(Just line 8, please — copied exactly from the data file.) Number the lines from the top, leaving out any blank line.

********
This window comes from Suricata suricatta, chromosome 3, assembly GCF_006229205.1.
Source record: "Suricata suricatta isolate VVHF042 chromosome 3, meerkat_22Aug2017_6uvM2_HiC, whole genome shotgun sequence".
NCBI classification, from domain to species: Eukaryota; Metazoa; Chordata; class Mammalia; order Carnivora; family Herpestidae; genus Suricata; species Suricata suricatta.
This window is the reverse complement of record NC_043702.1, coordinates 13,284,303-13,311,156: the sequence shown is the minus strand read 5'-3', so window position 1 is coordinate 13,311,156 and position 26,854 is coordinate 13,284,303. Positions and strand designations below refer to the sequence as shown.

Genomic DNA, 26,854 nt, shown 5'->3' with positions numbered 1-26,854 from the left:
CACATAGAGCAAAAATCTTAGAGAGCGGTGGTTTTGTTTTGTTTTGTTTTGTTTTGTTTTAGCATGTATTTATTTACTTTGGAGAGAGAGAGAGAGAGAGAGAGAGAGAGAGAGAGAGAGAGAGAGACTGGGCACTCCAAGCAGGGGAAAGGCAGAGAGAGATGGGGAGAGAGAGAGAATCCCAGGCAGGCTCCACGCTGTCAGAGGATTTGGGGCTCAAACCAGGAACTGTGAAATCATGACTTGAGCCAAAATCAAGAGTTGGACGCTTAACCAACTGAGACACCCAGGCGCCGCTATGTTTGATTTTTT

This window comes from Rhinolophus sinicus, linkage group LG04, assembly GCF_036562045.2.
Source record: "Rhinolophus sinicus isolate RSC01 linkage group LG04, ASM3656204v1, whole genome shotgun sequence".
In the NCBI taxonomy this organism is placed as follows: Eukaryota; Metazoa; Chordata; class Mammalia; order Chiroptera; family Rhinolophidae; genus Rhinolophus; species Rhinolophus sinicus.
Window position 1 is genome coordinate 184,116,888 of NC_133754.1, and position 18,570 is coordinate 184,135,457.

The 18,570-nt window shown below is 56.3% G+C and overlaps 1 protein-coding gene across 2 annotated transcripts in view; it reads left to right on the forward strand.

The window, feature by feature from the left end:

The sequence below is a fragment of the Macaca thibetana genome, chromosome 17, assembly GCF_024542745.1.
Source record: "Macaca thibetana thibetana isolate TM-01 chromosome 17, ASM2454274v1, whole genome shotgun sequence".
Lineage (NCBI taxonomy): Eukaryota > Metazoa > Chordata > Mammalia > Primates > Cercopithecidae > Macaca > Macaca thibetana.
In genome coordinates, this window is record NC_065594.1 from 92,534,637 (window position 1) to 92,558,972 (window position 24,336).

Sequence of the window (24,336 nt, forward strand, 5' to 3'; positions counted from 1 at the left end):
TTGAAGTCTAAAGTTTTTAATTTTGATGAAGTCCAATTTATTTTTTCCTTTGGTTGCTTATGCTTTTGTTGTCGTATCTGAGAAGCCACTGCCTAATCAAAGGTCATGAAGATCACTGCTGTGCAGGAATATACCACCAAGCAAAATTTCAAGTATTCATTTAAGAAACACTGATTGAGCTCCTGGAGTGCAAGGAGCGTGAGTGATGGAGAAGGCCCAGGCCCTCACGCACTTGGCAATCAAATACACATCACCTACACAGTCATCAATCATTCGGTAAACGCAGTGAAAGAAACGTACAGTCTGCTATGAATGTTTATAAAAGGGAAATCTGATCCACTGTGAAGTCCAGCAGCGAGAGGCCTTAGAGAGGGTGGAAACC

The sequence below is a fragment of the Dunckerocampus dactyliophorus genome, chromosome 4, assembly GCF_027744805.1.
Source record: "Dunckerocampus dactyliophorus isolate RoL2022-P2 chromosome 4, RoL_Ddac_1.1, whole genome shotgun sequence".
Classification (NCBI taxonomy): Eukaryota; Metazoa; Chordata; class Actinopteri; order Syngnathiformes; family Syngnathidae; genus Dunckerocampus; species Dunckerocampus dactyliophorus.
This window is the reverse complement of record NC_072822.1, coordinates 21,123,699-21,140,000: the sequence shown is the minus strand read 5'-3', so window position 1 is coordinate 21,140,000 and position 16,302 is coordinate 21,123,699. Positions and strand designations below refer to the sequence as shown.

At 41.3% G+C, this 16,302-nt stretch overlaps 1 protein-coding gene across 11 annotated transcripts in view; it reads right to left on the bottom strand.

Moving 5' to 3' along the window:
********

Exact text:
Source record: "Rhinolophus sinicus isolate RSC01 linkage group LG04, ASM3656204v1, whole genome shotgun sequence".